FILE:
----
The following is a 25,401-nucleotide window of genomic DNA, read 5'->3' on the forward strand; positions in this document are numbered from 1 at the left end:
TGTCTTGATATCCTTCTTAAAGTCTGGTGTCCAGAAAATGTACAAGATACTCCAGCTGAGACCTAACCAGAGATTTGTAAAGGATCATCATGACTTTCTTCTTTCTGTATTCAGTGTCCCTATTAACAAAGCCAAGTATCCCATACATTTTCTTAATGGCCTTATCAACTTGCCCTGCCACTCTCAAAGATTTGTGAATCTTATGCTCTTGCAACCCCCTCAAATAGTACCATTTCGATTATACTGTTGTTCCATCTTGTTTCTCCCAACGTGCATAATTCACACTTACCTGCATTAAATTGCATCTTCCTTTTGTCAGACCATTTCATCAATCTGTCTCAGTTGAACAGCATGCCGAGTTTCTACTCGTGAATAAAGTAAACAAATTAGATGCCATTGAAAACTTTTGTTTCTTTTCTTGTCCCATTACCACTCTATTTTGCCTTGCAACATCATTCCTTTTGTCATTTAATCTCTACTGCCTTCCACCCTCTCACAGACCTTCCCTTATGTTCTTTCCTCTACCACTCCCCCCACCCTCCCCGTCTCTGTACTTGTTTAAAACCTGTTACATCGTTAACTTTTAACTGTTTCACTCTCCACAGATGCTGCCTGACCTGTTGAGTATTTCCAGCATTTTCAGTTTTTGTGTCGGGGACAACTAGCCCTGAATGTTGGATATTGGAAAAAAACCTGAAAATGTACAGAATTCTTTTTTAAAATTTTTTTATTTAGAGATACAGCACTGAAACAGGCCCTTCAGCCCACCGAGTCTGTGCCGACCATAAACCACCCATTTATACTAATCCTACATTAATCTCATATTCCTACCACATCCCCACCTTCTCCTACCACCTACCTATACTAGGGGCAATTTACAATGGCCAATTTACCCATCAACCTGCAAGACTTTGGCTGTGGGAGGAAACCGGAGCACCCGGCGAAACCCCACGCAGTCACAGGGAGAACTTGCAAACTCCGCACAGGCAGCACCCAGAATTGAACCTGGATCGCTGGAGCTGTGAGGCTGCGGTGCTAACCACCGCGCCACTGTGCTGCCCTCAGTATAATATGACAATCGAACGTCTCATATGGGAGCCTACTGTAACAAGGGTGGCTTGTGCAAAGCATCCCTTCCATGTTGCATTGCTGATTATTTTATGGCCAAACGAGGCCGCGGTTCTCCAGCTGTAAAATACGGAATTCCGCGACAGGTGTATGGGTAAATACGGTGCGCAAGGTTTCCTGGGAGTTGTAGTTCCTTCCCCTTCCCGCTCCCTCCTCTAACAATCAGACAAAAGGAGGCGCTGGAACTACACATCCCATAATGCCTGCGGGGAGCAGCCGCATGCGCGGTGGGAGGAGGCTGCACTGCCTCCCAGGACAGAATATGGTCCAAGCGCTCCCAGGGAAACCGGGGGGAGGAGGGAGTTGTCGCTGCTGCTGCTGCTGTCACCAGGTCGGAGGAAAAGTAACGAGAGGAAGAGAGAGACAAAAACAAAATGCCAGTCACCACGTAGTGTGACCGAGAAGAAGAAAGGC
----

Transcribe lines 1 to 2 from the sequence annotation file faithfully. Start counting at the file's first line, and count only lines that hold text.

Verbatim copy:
The following is a 25,401-nucleotide window of genomic DNA, read 5'->3' on the forward strand; positions in this document are numbered from 1 at the left end:
TGTCTTGATATCCTTCTTAAAGTCTGGTGTCCAGAAAATGTACAAGATACTCCAGCTGAGACCTAACCAGAGATTTGTAAAGGATCATCATGACTTTCTTCTTTCTGTATTCAGTGTCCCTATTAACAAAGCCAAGTATCCCATACATTTTCTTAATGGCCTTATCAACTTGCCCTGCCACTCTCAAAGATTTGTGAATCTTATGCTCTTGCAACCCCCTCAAATAGTACCATTTCGATTATACTGTTGTTCCATCTTGTTTCTCCCAACGTGCATAATTCACACTTACCTGCATTAAATTGCATCTTCCTTTTGTCAGACCATTTCATCAATCTGTCTCAGTTGAACAGCATGCCGAGTTTCTACTCGTGAATAAAGTAAACAAATTAGATGCCATTGAAAACTTTTGTTTCTTTTCTTGTCCCATTACCACTCTATTTTGCCTTGCAACATCATTCCTTTTGTCATTTAATCTCTACTGCCTTCCACCCTCTCACAGACCTTCCCTTATGTTCTTTCCTCTACCACTCCCCCCACCCTCCCCGTCTCTGTACTTGTTTAAAACCTGTTACATCGTTAACTTTTAACTGTTTCACTCTCCACAGATGCTGCCTGACCTGTTGAGTATTTCCAGCATTTTCAGTTTTTGTGTCGGGGACAACTAGCCCTGAATGTTGGATATTGGAAAAAAACCTGAAAATGTACAGAATTCTTTTTTAAAATTTTTTTATTTAGAGATACAGCACTGAAACAGGCCCTTCAGCCCACCGAGTCTGTGCCGACCATAAACCACCCATTTATACTAATCCTACATTAATCTCATATTCCTACCACATCCCCACCTTCTCCTACCACCTACCTATACTAGGGGCAATTTACAATGGCCAATTTACCCATCAACCTGCAAGACTTTGGCTGTGGGAGGAAACCGGAGCACCCGGCGAAACCCCACGCAGTCACAGGGAGAACTTGCAAACTCCGCACAGGCAGCACCCAGAATTGAACCTGGATCGCTGGAGCTGTGAGGCTGCGGTGCTAACCACCGCGCCACTGTGCTGCCCTCAGTATAATATGACAATCGAACGTCTCATATGGGAGCCTACTGTAACAAGGGTGGCTTGTGCAAAGCATCCCTTCCATGTTGCATTGCTGATTATTTTATGGCCAAACGAGGCCGCGGTTCTCCAGCTGTAAAATACGGAATTCCGCGACAGGTGTATGGGTAAATACGGTGCGCAAGGTTTCCTGGGAGTTGTAGTTCCTTCCCCTTCCCGCTCCCTCCTCTAACAATCAGACAAAAGGAGGCGCTGGAACTACACATCCCATAATGCCTGCGGGGAGCAGCCGCATGCGCGGTGGGAGGAGGCTGCACTGCCTCCCAGGACAGAATATGGTCCAAGCGCTCCCAGGGAAACCGGGGGGAGGAGGGAGTTGTCGCTGCTGCTGCTGCTGTCACCAGGTCGGAGGAAAAGTAACGAGAGGAAGAGAGAGACAAAAACAAAATGCCAGTCACCACGTAGTGTGACCGAGAAGAAGAAAGGC